FAQ: JavaScript Promises - Constructing a Promise Object

I would like to understand why we don’t invoke the myExecutor function here:
function orderSunglasses() { return new Promise(myExecutor); };

and so why this is actually running and returning a value :
function myExecutor(resolve, reject){ if (inventory.sunglasses > 0) { resolve('Sunglasses order processed.'); } else { reject('That item is sold out.'); } };

thanks for your help

Because we want the Promise to invoke it. It is passed as a reference only the same way we would pass a callback.

Why is this a = b = c, not just a=c? What purpose do the function and variable perform?

console.log(new Promise(myExecutor));

Works exactly the same, so why bother with the extra steps???

The way you type still works. The exercise just probably tried to show how arguments were passed down from myExecutor to new Promise(), I guess?

Very basic question here: why do we use Bash all of a sudden?

In a way isn’t that a good thing? It might help new developers to get a little more understanding of how we run our code using node. It can be a good starting point for some curiosity.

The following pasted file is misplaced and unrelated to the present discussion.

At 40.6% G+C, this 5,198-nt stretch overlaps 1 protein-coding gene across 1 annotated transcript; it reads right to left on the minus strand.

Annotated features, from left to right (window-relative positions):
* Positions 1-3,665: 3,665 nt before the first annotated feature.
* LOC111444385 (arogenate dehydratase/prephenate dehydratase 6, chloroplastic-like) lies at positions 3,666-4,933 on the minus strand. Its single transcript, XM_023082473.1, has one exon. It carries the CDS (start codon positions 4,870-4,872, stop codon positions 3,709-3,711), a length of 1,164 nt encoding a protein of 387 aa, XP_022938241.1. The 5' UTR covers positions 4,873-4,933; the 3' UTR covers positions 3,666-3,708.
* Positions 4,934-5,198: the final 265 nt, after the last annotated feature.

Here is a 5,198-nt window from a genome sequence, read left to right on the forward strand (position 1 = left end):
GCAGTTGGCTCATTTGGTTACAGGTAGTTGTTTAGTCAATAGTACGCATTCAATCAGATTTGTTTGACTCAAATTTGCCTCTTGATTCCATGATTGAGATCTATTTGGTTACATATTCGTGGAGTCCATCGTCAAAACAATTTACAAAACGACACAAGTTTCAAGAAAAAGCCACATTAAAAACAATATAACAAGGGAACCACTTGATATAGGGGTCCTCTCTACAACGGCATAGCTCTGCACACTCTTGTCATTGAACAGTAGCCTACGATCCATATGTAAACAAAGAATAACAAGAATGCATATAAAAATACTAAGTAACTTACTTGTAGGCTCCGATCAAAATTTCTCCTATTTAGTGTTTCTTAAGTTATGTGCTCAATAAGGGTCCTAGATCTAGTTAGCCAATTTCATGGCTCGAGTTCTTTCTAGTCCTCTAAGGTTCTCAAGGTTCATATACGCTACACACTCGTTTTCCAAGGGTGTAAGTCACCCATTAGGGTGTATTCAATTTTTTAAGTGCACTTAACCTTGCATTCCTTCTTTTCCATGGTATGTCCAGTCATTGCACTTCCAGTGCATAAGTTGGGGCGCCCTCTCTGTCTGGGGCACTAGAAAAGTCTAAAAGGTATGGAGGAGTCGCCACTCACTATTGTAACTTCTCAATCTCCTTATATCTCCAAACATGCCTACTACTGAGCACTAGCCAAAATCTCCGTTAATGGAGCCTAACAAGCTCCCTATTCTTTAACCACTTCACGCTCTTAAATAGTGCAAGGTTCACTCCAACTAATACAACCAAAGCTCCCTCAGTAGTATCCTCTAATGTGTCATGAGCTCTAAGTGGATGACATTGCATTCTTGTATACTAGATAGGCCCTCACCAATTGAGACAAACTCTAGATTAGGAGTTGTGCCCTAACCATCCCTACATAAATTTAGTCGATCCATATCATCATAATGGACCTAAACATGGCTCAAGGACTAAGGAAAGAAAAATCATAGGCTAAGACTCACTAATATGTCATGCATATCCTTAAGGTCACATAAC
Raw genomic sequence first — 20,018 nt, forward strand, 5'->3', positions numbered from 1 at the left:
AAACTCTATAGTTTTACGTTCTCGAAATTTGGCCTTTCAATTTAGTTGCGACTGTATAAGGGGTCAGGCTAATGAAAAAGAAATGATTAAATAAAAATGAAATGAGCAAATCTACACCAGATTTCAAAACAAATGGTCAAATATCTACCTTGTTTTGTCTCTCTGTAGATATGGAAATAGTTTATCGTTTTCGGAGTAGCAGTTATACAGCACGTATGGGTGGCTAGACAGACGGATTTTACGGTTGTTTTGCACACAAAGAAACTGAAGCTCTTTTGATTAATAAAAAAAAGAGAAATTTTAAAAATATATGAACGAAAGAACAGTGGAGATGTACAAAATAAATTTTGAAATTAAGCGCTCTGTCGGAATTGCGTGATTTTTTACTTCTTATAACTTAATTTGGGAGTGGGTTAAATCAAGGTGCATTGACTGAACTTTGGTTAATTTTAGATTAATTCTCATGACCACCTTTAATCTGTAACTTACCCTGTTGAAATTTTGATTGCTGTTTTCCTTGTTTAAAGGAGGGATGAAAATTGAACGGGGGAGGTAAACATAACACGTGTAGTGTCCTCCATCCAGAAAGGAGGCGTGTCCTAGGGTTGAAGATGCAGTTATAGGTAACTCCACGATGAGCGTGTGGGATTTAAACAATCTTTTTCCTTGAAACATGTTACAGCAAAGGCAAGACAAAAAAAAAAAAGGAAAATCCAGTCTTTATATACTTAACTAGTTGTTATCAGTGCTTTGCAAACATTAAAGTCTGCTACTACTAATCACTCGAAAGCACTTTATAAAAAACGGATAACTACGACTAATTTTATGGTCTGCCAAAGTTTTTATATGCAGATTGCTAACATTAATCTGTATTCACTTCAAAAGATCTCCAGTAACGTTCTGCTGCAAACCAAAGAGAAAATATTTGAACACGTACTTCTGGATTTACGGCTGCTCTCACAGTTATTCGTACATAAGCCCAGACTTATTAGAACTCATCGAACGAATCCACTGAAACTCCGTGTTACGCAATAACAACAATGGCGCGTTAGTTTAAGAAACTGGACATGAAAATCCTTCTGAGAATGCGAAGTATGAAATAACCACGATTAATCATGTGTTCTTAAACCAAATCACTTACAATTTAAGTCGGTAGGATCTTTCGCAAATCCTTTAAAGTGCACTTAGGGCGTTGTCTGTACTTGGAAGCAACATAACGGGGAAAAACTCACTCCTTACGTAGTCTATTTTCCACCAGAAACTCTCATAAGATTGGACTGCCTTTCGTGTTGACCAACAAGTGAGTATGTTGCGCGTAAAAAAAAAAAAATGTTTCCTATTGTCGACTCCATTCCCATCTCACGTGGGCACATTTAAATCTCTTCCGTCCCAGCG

I’m always for learning new things, so I’m all with you here.

However, my question really is WHY we use Bash here, instead of using the coding window like we used to do up to this point? There was no explanation, no introduction of Bash and that was kinda weird.

I agree with you on this, they could have introduced bash in one or two slides. If i remember correctly, they taught us how to transpile our code in the transpilation section using bash, there i found an article about bash in some of the forum thread.
I will edit this post and add it here if I could find it again.